\documentclass{article}
\usepackage{pst-3dplot}
\begin{document}

\psset{coorType=2}
\begin{pspicture}(-3,-2)(2,5)
\pstThreeDCoor[xMin=-2,xMax=2,yMin=-2,yMax=5,zMin=-2,zMax=7]
\pstThreeDPrism[height=6,move=1 2](0,0,0)(0.5,3,0)(-2,0,0)(0,-3,0)(1,-3,0)(0,0,0)
\end{pspicture}

\end{document}


-
Thanks, looks great. Is it possible to get the prism's drawn like in Altermundus's answer (the orientation is ok, just white sides and dashed background lines? – student Dec 10 '11 at 10:11
If I try this, I get an error: ERROR: Undefined control sequence. --- TeX said --- <recently read> \c@lor@to@ps l.9 \psframe(-6,-4)(6,9) – student Dec 10 '11 at 10:14
use action=draw – Herbert Dec 10 '11 at 10:16
run it with xelatex or use the sequence latex->dvips->ps2pdf or use package auto-pst-pdf and run it with pdflatex -shell-escape <file>. See tug.org/PSTricks/main.cgi?file=pdf/pdfoutput – Herbert Dec 10 '11 at 10:18
Thanks, auto-pst-pdf works for me, action-draw works too. Is it possible to control the dash pattern in some way? – student Dec 10 '11 at 10:28

Version 1

You define xand y to get correct a and k. It's not the unique way and it's also possible to reduce the code with a macro.

\documentclass[]{scrartcl}
\usepackage{tikz}
\usetikzlibrary{3d}
\begin{document}

\begin{tikzpicture}[x  = {(-0.65cm,-0.45cm)},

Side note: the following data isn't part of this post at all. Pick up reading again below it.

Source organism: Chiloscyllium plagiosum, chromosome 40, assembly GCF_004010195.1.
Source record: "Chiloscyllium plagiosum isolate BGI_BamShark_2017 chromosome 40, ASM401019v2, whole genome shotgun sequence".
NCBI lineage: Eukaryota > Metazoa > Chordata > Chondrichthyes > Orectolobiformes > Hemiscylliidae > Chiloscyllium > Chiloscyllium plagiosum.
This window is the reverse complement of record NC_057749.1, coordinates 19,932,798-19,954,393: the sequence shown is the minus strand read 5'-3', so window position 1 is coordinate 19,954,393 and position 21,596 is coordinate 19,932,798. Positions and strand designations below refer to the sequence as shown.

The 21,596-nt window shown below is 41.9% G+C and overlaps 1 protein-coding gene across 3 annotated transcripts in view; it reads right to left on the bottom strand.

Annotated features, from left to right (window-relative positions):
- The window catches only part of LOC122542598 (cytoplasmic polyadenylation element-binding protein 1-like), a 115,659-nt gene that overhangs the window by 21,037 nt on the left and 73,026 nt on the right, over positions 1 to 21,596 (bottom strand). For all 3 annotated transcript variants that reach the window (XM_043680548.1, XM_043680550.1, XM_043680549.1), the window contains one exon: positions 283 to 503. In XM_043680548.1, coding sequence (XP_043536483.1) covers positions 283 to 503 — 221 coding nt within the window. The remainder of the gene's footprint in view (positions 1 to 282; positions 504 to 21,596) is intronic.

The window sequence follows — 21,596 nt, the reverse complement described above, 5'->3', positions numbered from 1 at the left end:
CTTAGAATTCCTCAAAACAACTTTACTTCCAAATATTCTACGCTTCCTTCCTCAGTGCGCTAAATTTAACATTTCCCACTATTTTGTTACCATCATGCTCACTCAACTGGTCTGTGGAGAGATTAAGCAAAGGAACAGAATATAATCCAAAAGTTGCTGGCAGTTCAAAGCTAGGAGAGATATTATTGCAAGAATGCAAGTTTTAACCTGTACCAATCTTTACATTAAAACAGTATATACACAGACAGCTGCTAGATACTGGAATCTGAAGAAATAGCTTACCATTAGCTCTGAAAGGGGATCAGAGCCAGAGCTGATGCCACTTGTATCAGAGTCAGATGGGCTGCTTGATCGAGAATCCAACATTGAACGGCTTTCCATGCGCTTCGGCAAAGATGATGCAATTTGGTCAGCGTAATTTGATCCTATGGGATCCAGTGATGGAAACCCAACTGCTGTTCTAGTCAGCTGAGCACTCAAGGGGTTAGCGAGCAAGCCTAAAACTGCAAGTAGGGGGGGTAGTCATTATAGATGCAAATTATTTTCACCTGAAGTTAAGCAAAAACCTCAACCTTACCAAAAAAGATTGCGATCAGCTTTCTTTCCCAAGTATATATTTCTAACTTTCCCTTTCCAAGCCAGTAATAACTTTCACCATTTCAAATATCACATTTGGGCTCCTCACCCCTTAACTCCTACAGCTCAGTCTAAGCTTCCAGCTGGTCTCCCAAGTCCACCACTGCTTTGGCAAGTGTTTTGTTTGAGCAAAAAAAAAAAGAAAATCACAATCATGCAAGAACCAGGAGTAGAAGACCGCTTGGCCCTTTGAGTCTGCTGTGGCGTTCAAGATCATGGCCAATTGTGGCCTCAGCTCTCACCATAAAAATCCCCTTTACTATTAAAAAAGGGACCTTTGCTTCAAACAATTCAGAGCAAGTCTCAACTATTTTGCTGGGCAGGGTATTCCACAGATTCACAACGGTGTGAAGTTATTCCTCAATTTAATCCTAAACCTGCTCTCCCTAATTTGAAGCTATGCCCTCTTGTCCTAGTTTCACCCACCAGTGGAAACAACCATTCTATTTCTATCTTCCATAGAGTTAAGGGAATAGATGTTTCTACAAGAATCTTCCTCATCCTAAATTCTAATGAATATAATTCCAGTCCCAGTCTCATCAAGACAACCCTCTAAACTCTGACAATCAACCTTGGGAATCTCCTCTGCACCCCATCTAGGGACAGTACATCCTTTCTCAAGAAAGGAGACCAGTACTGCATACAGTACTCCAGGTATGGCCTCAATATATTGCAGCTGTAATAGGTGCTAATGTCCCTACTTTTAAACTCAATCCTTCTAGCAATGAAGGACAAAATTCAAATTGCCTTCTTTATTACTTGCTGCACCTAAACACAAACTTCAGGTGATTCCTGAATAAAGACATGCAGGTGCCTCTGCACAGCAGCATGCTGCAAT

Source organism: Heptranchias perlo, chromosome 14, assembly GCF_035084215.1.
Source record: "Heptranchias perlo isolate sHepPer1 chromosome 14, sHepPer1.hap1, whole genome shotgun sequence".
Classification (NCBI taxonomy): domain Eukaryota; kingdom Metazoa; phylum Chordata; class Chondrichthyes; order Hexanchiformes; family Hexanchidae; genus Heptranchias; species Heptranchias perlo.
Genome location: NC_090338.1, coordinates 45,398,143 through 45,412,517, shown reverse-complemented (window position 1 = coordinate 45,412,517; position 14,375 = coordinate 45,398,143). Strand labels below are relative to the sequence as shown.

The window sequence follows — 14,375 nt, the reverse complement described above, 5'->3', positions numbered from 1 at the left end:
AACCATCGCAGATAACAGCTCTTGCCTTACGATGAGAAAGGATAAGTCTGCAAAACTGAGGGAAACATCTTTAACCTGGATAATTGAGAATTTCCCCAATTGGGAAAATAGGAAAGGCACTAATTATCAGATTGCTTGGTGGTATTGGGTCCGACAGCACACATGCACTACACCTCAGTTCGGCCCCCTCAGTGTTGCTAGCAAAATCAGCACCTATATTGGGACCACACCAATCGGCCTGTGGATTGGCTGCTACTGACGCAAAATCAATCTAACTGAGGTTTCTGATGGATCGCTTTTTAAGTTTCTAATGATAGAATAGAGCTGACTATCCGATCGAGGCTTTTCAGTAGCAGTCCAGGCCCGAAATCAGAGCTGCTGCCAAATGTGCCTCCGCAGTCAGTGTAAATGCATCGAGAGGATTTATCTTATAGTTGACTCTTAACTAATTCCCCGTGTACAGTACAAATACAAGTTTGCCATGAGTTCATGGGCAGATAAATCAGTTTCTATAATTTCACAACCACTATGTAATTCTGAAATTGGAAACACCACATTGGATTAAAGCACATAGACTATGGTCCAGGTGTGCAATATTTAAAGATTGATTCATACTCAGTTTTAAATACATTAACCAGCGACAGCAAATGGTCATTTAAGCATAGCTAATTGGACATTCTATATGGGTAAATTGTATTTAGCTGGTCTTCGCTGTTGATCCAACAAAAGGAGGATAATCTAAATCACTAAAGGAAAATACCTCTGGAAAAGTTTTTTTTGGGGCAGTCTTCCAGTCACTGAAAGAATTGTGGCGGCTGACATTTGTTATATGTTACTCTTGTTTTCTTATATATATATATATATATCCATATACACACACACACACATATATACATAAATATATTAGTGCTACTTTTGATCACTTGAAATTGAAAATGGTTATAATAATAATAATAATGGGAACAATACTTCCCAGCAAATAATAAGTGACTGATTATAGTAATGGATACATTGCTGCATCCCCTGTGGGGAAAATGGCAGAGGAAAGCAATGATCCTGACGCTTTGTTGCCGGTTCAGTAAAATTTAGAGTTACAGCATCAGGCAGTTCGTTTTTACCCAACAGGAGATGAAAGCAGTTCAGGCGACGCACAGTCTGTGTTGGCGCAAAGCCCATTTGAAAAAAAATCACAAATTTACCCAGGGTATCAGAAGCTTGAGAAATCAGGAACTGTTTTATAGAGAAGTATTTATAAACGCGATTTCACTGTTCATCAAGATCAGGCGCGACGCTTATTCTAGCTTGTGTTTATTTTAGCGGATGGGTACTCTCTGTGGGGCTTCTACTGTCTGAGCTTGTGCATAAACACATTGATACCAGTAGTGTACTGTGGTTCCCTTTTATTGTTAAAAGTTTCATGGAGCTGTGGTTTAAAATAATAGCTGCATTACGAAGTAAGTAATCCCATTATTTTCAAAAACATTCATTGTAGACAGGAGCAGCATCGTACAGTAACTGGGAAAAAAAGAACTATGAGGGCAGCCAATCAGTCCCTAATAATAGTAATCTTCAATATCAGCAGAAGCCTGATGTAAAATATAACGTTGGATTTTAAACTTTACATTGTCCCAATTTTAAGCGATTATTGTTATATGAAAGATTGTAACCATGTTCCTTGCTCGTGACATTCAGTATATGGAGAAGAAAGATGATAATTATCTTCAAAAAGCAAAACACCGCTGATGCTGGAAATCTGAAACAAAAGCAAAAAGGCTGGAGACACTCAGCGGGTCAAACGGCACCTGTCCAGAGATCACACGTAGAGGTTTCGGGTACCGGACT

y  = {(0.65cm,-0.45cm)},
z  = {(0cm,0.8cm)},
scale = 2]

\begin{scope}[canvas is zy plane at x=5]
\draw (0,0) coordinate (a1)
-- (3,2) coordinate (a2)
-- (3,4) coordinate (a3)
-- (2,5) coordinate (a4)
-- (0,4) coordinate (a5)--cycle ;
\end{scope}

\begin{scope}[canvas is zy plane at x=0]
\path (0,0) coordinate (b1)
(3,2) coordinate (b2)
(3,4) coordinate (b3)
(2,5) coordinate (b4)
(0,4) coordinate (b5);
\end{scope}

\draw (b2)--(b3)--(b4)--(b5);

\foreach \i in {2,...,5}
\draw (a\i)--(b\i);

\draw[dashed] (b5)--(b1)--(b2) (a1)--(b1);
\end{tikzpicture}
\end{document}


Version 2 I changed the name of the nodes. Bi for vertices of the Background face and Fi for vertices of the Front face. Now I created a macro to define the points. You need to give the coordinates, the coefficient and alpha (l'angle de fuite).

The code for the first picture is

\begin{tikzpicture}[scale=1.6]
\definePrism{(0,0),
(1,0),
(1,1),
(0,1)}{0}{1}{.5}{30}
\begin{scope}[x  = {(0cm,1cm)},
y  = {(1cm,0)},
z  = {(-\ordz cm,-\absz cm)}]
\begin{scope}[canvas is yz plane at x=0]
\draw[dotted] (0,0) circle (1cm);
\draw[<->] (1,0) arc (0:-90:1cm);
\draw[dotted,blue] (0,0)--(0,-1);
\node[text width=2cm] at (0.5,-2) {fuite\\ $\alpha=30^{\circ}$};
\node[text width=2cm] at (-0.6,0.2) {$-k\cos(\alpha)$\\
$-k\sin(\alpha)$};
\end{scope}
\end{scope}
\end{tikzpicture}


Now a complete example

\documentclass[]{scrartcl}
\usepackage{tikz}
\usetikzlibrary{3d}

\newcommand {\definePrism}[5]
{\pgfmathsetmacro{\absz}{#4*sin(#5)} \pgfmathsetmacro{\ordz}{#4*cos(#5)}
\begin{scope}[x  = {(0cm,1cm)},
y  = {(1cm,0)},
z  = {(-\ordz cm,-\absz cm)}]
\begin{scope}[canvas is xy plane at z=#2]
\path \foreach \coord [count=\ni] in {#1} {\coord coordinate (B\ni)};
\end{scope}
\begin{scope}[canvas is xy plane at z=#3]
\path  \foreach \coord [count=\ni] in {#1} {\coord coordinate (F\ni)};
\end{scope}
\end{scope}
}
\begin{document}

\begin{tikzpicture}[scale=1]

\definePrism{(0,0),
(3,2),
(3,4),
(2,5),
(0,2)}{0}{8}{.7}{45}

\draw (F1) \foreach \i in {2,...,5} {--(F\i)} -- cycle;
\draw (B2)--(B3)--(B4);
\draw[dashed] (B4)--(B5)--(B1)--(B2);

\draw          (F2)--(B2)
(F3)--(B3)
(F4)--(B4);